When Life Feels Hard and Unfair: 4 Lessons That Helped Me Cope

Posted by on March 4, 2017 in Conscious Living, Conscious Parenting with 0 Comments

By Amy Beth Acker | Tiny Buddha

“Acceptance of what has happened is the first step to overcoming the consequences of any misfortune.” ~William James

Two years ago, I gave birth to my second daughter via a planned C-section at thirty-seven weeks.


My first daughter had been born via emergency C-section after seventeen hours of unmedicated labor. I had very much wanted a natural, intervention-free birth. Due to a number of issues, the surgery was so complicated that I was told it would be dangerous to ever go into labor, much less have a natural birth ever again.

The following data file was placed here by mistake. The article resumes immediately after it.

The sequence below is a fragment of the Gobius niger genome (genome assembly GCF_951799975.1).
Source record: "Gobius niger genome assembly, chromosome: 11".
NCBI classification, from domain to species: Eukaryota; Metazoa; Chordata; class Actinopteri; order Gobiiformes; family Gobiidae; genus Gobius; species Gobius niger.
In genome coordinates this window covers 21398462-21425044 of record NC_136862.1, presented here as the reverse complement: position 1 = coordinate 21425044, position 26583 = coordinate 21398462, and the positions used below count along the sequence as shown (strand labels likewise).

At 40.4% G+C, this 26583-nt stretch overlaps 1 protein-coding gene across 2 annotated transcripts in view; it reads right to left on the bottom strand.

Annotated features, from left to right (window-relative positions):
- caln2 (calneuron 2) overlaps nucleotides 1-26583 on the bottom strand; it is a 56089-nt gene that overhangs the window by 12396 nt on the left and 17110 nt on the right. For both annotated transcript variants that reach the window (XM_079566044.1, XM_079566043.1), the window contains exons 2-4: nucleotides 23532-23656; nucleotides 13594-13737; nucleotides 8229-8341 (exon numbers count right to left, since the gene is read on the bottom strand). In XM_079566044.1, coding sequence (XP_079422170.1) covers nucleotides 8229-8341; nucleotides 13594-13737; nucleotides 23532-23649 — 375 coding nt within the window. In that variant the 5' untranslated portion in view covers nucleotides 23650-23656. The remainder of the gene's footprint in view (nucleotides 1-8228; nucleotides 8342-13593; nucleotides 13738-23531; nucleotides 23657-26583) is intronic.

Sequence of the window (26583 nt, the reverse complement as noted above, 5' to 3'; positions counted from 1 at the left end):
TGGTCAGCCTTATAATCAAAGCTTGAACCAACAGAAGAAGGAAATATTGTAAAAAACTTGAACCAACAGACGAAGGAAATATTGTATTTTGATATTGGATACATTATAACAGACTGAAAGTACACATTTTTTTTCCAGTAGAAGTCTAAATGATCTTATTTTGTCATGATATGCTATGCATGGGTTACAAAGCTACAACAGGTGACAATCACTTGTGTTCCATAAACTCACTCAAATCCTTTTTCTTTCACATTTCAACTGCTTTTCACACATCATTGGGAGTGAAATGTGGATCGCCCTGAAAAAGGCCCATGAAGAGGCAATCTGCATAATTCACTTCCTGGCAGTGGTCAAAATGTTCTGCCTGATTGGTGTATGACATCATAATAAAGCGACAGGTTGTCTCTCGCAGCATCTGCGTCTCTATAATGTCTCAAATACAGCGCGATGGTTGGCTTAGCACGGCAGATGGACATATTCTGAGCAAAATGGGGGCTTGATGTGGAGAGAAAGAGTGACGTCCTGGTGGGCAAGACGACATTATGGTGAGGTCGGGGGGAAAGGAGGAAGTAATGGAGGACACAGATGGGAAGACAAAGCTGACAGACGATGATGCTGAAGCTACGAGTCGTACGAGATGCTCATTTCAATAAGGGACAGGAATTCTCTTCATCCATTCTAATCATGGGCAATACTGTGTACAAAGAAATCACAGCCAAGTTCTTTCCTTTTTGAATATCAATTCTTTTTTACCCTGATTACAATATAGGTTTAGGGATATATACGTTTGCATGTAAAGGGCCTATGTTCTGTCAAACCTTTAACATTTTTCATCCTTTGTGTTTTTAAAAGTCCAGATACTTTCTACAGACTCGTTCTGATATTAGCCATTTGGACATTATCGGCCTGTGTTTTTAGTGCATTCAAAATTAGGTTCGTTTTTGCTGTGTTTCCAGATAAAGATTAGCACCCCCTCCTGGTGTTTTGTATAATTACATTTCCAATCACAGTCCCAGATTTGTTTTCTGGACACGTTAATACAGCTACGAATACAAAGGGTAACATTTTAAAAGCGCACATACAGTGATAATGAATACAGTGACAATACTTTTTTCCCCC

Of course, this was devastating for me.

Still, I went into surgery on the morning of my daughter’s birth with hope and excitement. My second pregnancy had been extremely difficult and I was glad for it to be over. I was still heartbroken that I would never get the chance for a natural delivery, but at the same time there was a piece of me that was a bit relieved the decision had been taken away from me.

My second C-section proved to be even more complicated than my first. The surgery went at a snail’s pace as the doctors tried to navigate the extensive scar tissue created by my first C-section. The spinal anesthesia made me unable to feel myself breathing even though I was breathing just fine, and I panicked and repeatedly questioned whether I was suffocating and going to die.